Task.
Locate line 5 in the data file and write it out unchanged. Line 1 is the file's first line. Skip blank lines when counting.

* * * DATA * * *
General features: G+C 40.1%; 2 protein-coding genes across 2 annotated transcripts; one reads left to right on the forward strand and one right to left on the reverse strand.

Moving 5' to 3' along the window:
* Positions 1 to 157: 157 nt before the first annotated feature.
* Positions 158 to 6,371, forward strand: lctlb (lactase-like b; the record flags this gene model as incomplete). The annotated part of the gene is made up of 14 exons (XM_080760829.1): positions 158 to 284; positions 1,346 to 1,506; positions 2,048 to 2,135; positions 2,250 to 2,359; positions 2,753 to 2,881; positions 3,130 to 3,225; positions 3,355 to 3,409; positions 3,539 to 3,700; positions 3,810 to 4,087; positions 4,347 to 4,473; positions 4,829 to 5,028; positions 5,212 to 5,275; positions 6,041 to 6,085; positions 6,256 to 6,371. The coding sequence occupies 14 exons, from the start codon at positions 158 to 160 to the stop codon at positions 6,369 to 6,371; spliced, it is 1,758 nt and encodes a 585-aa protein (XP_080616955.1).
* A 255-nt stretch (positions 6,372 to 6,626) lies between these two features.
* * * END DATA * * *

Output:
* A 255-nt stretch (positions 6,372 to 6,626) lies between these two features.